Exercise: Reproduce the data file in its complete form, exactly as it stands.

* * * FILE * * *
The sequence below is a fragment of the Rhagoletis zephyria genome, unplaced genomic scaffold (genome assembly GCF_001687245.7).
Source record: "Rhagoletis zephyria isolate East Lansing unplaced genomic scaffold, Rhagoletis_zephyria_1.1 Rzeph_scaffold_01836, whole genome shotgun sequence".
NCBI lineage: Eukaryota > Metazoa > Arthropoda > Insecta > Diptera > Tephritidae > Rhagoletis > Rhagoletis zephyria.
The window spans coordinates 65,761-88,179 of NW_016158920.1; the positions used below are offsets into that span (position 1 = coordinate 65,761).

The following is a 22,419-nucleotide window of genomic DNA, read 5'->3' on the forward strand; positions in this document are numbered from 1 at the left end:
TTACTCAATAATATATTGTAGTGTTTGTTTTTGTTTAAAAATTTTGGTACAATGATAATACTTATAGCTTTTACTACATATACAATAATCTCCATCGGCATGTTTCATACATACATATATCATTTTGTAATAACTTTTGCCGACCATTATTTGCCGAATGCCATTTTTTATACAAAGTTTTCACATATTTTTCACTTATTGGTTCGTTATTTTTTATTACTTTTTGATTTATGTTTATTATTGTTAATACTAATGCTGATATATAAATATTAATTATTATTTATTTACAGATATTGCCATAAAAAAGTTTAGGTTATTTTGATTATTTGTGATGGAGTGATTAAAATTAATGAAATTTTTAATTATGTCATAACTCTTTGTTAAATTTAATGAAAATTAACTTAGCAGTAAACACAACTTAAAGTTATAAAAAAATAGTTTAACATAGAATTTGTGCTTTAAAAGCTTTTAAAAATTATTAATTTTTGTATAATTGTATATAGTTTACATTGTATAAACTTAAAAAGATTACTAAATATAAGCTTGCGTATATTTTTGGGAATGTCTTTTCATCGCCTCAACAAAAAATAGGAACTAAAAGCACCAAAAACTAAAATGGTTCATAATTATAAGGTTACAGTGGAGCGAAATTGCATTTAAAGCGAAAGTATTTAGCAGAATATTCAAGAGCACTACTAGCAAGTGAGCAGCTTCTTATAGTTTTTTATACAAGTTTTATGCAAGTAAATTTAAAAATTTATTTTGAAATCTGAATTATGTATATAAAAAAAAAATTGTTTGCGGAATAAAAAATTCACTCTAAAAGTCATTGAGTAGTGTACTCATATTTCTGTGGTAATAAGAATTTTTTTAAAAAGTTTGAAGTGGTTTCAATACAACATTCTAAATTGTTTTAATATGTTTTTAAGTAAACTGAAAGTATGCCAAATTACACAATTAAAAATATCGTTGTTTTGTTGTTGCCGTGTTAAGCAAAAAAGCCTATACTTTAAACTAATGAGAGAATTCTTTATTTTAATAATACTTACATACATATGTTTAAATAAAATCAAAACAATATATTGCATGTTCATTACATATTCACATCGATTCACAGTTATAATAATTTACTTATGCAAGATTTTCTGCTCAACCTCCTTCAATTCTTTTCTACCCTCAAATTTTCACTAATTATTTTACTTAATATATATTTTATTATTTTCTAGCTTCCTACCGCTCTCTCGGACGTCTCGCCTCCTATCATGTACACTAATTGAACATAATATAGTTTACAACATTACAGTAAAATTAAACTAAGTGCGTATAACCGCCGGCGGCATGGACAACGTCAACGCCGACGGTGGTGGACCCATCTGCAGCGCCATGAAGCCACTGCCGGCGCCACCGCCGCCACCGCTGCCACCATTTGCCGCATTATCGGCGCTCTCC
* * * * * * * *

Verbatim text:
The sequence below is a fragment of the Rhagoletis zephyria genome, unplaced genomic scaffold (genome assembly GCF_001687245.7).
Source record: "Rhagoletis zephyria isolate East Lansing unplaced genomic scaffold, Rhagoletis_zephyria_1.1 Rzeph_scaffold_01836, whole genome shotgun sequence".
NCBI lineage: Eukaryota > Metazoa > Arthropoda > Insecta > Diptera > Tephritidae > Rhagoletis > Rhagoletis zephyria.
The window spans coordinates 65,761-88,179 of NW_016158920.1; the positions used below are offsets into that span (position 1 = coordinate 65,761).

The following is a 22,419-nucleotide window of genomic DNA, read 5'->3' on the forward strand; positions in this document are numbered from 1 at the left end:
TTACTCAATAATATATTGTAGTGTTTGTTTTTGTTTAAAAATTTTGGTACAATGATAATACTTATAGCTTTTACTACATATACAATAATCTCCATCGGCATGTTTCATACATACATATATCATTTTGTAATAACTTTTGCCGACCATTATTTGCCGAATGCCATTTTTTATACAAAGTTTTCACATATTTTTCACTTATTGGTTCGTTATTTTTTATTACTTTTTGATTTATGTTTATTATTGTTAATACTAATGCTGATATATAAATATTAATTATTATTTATTTACAGATATTGCCATAAAAAAGTTTAGGTTATTTTGATTATTTGTGATGGAGTGATTAAAATTAATGAAATTTTTAATTATGTCATAACTCTTTGTTAAATTTAATGAAAATTAACTTAGCAGTAAACACAACTTAAAGTTATAAAAAAATAGTTTAACATAGAATTTGTGCTTTAAAAGCTTTTAAAAATTATTAATTTTTGTATAATTGTATATAGTTTACATTGTATAAACTTAAAAAGATTACTAAATATAAGCTTGCGTATATTTTTGGGAATGTCTTTTCATCGCCTCAACAAAAAATAGGAACTAAAAGCACCAAAAACTAAAATGGTTCATAATTATAAGGTTACAGTGGAGCGAAATTGCATTTAAAGCGAAAGTATTTAGCAGAATATTCAAGAGCACTACTAGCAAGTGAGCAGCTTCTTATAGTTTTTTATACAAGTTTTATGCAAGTAAATTTAAAAATTTATTTTGAAATCTGAATTATGTATATAAAAAAAAAATTGTTTGCGGAATAAAAAATTCACTCTAAAAGTCATTGAGTAGTGTACTCATATTTCTGTGGTAATAAGAATTTTTTTAAAAAGTTTGAAGTGGTTTCAATACAACATTCTAAATTGTTTTAATATGTTTTTAAGTAAACTGAAAGTATGCCAAATTACACAATTAAAAATATCGTTGTTTTGTTGTTGCCGTGTTAAGCAAAAAAGCCTATACTTTAAACTAATGAGAGAATTCTTTATTTTAATAATACTTACATACATATGTTTAAATAAAATCAAAACAATATATTGCATGTTCATTACATATTCACATCGATTCACAGTTATAATAATTTACTTATGCAAGATTTTCTGCTCAACCTCCTTCAATTCTTTTCTACCCTCAAATTTTCACTAATTATTTTACTTAATATATATTTTATTATTTTCTAGCTTCCTACCGCTCTCTCGGACGTCTCGCCTCCTATCATGTACACTAATTGAACATAATATAGTTTACAACATTACAGTAAAATTAAACTAAGTGCGTATAACCGCCGGCGGCATGGACAACGTCAACGCCGACGGTGGTGGACCCATCTGCAGCGCCATGAAGCCACTGCCGGCGCCACCGCCGCCACCGCTGCCACCATTTGCCGCATTATCGGCGCTCTCC